A decade of waiting finally ended Saturday.

The Bemidji State men’s hockey team pulled off a miraculous comeback to knock off Minnesota State 3-2 in overtime of the WCHA championship game, locking up the program’s first NCAA Tournament bid since 2010.

Where did this historic game take place?

In a computer simulation. Sorry to burst your bubble.

Ever since the coronavirus pandemic canceled the remainder of the college hockey season two weeks ago, a USCHO.com message board member has run a simulation of the postseason to provide fans with fictitious results for games that could have happened.

On the day the real WCHA title game was to be played, the computer spit out an overtime victory for the Beavers Saturday. The simulation previously gave BSU a three-game semifinal series victory over Bowling Green.

USCHO revealed the bracket for its simulated NCAA Tournament on Sunday with the 12th-seeded Beavers getting matched up with sixth-seeded Boston College in the Worcester, Mass., regional alongside No. 2 Cornell and No. 15 Michigan. (BSU and No. 11 Maine were swapped to avoid an intra-conference matchup with BC).

Check out USCHO.com to proceed even further down the rabbit hole of this imaginary postseason.

While the computer gave us goal scorers and other basic details, I thought I’d add some color to Saturday’s simulated game, one that will go down in the annals of Bemidji State hockey.

The following is what the simulation left out.

What could’ve happened

Vikings receiver and MSU graduate Adam Thielen was on hand at a sold-out Mayo Clinic Health System Event Center (real name, not a joke) for the ceremonial puck drop. Stefon Diggs was originally scheduled to join him before something came up.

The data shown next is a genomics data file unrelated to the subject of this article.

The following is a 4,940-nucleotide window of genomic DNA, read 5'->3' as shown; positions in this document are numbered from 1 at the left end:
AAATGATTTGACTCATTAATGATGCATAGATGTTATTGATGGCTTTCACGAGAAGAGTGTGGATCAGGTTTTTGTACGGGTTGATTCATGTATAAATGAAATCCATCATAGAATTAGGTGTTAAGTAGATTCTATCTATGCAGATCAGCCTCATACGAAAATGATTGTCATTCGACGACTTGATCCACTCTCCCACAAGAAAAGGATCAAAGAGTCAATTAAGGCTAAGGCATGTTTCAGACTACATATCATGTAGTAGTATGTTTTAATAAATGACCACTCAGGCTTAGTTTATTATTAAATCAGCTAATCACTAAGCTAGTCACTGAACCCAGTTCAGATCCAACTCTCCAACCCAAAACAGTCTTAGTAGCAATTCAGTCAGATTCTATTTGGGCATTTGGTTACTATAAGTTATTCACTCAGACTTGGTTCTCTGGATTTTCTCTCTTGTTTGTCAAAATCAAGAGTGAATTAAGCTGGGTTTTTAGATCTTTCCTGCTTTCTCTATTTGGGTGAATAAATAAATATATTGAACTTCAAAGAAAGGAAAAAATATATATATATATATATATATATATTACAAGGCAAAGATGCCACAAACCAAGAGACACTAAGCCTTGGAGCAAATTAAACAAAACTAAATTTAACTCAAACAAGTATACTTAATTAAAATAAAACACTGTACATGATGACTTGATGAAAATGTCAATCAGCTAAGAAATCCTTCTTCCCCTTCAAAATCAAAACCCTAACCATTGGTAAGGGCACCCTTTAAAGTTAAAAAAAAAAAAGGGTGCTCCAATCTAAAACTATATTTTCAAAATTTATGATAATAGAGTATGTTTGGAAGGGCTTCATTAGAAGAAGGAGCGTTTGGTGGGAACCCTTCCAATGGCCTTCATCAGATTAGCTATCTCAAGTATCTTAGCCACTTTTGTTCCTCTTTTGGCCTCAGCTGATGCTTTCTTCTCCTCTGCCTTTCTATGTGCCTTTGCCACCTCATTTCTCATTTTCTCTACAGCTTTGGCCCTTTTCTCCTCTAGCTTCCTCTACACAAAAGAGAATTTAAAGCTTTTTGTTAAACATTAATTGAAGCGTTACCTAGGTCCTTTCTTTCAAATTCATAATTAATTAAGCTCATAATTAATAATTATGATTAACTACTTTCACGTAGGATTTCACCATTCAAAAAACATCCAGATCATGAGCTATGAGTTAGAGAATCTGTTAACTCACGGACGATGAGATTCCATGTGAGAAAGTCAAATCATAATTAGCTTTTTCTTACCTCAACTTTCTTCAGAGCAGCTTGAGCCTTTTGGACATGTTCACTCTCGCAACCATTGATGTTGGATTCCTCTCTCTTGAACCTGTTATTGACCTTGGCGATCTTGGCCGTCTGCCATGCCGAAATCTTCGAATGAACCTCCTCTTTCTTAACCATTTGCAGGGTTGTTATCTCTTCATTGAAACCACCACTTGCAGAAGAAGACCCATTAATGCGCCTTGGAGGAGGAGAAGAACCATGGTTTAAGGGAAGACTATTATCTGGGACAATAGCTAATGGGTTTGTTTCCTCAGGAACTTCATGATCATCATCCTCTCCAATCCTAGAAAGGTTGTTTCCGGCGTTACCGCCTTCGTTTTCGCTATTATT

Mavericks goaltender Dryden McKay started in net, though there were doubts the Mike Richter Award candidate would be available. The sophomore had suffered a mild case of hypothermia when he fell through the ice during practice earlier in the week.

Parker Tuomie gave MSU a 1-0 lead midway through the opening frame with his power-play goal. Connor Mackey fired a slap shot from the blue line minutes later to push the lead to 2-0 after the first period.

The occasion spurred the MCHSEC to employ its new high-tech, self-driving ice resurfacers for the first time. All went smoothly until the first intermission, when they became self-aware and went on strike, leaving the human-driven Zambonis to finish the job.

Marc Michaelis nearly made it 3-0 in the second period, but his wrister dinged off the crossbar. A quick trigger finger sounded the goal horn, which inexplicably remained stuck in the on position and caused an almost 10-minute delay. The horn would never be heard again.

Charlie Combs’ wrister from the high slot halved the deficit and awakened the Beavers early in the third period as they mounted an all-out attack in search of an equalizer.

With just over five minutes remaining, Charlie Gerard’s breakaway shot sailed wide and sprung BSU on the counterattack. Elias Rosén found Adam Brady for a one-timer from the near circle that evaded McKay for the tying goal.

In an effort to put his alma mater over the top, a rapidly de-aged David Backes entered for the Mavericks, though the former NHL All-Star was a nonfactor.

The game extended into overtime where Alex Adams was the man of the hour. After 16 minutes elapsed, Adams’ wrister from the far circle beat McKay as the sophomore was mobbed by his teammates in a raucous celebration. A sizable contingent of green-clad fans stuck around to watch the team accept the Jeff Sauer WCHA Championship Trophy, which was coated in maple syrup for sponsorship reasons.

Minnesota State promptly applied for NCHC membership after the loss.

It was a night no one in attendance will forget. Mainly because no one was in attendance.

Thank you for humoring me with my attempt to find some, err, humor during this uncertain time. We’ll always wonder “what if” about this college hockey season, and this exercise at least gives us a chance to ponder what could have been.